Papergirl: Free Art Delivered To You - By Bicycle

Papergirl #3 from Papergirl on Vimeo.

What could be more delectable than art delivered to you - out of the blue - on a bike, other than it's free? That's the premise behind Berlin's art project called Papergirl, founded by Aisha Ronniger, where "paperboys and papergirls" go around the city on bicycles bestowing wrapped packages of art pieces - prints, posters, etc. - onto unsuspecting passerby. The concept is imaginative and fun, but also bike- and pedestrian-friendly. So how do actions like these that make our cities more livable and connected?Well, first of all, behind the scenes Papergirl is not a juried-art type of thing. It's an open call for submissions, and each year since 2006 Ronniger has received artworks from all over the world, which is rolled up and delivered like newspapers by a team of volunteers.

In an interview Sezio asks Ronniger: "You say the works show a great range of quality and quantity. Why did you decide to make Papergirl an "open call" submission and not a juried show?"

Ronniger: I think it comes from a street art point of view. The streets are not curated either and all the work that is out there is sort of a present to the viewer, too! Through this decision the visitor of the show turns into a curator. And also, I don't want to tell anyone what he can or can't give away.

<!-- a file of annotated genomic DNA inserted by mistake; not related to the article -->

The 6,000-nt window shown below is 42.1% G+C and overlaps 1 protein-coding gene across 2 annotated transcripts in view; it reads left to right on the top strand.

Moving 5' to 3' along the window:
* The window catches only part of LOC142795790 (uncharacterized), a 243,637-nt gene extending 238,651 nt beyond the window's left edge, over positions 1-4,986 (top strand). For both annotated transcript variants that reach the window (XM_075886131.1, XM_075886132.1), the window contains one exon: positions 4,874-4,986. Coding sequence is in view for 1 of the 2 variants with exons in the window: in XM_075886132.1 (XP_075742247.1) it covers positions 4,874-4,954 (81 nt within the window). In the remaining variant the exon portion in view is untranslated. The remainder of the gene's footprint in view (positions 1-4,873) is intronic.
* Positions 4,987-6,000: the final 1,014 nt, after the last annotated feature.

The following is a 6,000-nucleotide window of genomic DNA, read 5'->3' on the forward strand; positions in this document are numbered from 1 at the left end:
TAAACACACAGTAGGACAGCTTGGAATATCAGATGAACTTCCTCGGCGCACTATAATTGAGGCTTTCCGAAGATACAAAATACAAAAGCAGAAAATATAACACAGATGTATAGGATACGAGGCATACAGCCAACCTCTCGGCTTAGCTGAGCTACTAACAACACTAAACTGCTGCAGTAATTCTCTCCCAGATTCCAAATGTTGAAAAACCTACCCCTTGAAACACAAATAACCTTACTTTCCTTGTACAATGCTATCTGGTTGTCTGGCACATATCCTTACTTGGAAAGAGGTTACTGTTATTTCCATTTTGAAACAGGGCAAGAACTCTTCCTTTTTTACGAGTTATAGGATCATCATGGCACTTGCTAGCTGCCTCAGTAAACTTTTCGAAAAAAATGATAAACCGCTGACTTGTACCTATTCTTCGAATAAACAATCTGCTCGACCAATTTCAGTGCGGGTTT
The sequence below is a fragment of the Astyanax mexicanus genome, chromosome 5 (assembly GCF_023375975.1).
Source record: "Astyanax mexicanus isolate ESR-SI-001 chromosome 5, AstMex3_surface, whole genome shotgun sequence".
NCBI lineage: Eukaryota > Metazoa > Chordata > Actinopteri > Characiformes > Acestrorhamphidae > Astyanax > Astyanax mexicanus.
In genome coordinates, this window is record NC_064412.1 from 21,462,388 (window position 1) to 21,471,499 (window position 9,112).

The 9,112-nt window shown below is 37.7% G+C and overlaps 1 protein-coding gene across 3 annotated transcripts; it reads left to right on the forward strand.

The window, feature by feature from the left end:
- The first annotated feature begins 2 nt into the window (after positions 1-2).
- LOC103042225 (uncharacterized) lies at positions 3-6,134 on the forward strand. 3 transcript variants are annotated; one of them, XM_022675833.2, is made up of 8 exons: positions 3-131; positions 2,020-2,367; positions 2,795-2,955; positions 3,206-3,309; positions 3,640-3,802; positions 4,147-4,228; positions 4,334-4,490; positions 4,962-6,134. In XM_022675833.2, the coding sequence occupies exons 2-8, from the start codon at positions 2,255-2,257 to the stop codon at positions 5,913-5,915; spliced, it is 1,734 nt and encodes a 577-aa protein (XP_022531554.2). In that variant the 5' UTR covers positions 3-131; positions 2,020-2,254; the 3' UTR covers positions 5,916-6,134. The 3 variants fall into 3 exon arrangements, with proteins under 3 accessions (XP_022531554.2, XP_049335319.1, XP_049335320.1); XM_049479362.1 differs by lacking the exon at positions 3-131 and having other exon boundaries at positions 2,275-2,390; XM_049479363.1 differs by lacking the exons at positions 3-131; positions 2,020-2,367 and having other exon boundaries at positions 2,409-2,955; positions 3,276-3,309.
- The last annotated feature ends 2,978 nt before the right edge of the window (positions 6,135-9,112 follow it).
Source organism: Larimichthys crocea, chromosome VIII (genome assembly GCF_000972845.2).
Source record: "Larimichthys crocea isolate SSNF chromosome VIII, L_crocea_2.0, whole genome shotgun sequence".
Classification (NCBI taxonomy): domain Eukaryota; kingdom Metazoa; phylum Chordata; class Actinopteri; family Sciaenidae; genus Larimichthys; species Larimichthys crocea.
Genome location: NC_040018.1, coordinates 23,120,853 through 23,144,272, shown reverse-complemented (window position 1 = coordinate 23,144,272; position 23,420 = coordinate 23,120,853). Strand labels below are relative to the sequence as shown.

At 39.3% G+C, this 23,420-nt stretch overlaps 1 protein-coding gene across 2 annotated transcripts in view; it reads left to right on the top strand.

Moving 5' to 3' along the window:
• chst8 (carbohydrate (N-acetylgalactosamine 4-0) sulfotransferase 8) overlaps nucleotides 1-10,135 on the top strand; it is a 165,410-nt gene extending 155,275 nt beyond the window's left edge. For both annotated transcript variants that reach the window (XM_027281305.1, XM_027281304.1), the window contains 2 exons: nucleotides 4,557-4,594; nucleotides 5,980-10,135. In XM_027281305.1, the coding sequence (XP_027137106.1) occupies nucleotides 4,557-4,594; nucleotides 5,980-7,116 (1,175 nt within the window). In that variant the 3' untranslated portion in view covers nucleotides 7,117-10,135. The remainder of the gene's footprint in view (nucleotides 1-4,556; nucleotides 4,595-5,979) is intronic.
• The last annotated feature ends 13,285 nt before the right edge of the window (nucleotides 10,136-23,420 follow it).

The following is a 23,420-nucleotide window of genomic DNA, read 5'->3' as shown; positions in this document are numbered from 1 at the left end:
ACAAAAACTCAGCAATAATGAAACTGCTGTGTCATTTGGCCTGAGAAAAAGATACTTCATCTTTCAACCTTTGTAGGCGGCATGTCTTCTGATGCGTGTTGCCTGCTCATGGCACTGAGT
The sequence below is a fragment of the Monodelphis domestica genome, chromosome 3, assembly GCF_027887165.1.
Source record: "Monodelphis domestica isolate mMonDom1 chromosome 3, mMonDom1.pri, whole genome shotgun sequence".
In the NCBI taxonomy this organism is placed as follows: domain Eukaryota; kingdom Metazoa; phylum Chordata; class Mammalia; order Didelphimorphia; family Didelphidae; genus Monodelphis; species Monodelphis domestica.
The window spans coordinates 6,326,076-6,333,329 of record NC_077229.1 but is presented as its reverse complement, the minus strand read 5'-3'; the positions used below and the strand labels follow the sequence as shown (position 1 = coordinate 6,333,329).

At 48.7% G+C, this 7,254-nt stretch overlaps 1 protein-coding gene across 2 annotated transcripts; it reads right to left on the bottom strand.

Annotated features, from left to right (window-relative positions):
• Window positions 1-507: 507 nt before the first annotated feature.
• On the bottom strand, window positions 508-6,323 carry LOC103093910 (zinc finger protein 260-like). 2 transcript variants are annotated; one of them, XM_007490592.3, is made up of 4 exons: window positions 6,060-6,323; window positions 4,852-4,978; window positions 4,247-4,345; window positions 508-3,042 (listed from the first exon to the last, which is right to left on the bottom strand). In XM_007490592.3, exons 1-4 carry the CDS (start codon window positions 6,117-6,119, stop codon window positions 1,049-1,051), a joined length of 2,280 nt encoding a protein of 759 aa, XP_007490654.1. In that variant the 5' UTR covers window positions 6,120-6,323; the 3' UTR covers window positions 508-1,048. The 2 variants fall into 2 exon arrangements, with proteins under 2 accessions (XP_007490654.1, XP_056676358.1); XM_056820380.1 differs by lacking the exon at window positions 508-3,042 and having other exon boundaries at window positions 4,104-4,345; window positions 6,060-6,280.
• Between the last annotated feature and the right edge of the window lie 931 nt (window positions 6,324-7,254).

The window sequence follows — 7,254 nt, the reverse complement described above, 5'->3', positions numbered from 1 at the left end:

Mmm. Solid street cred. But also, the project was born as a response to the tightening of a law in 2005 that equated street posters with graffiti. The Papergirl website states:

...the idea of distributing art by bike came more from a search for new ways to bring art straight to society, and have more fun doing so, than out of fear or possible punishment.

Even without the cultural context, Papergirl is a great way for emerging artists to get their work out into the public. The concept is one that is transferrable to other cities too, as long as there are bikes and pedestrians. So far, Papergirl has been adapted to California, and is rumoured to appear in Spain soon as well. If you're sufficiently inspired, you could also start your own Papergirl collective, delivering much-needed art to the masses.

Wooster Collective via Sezio
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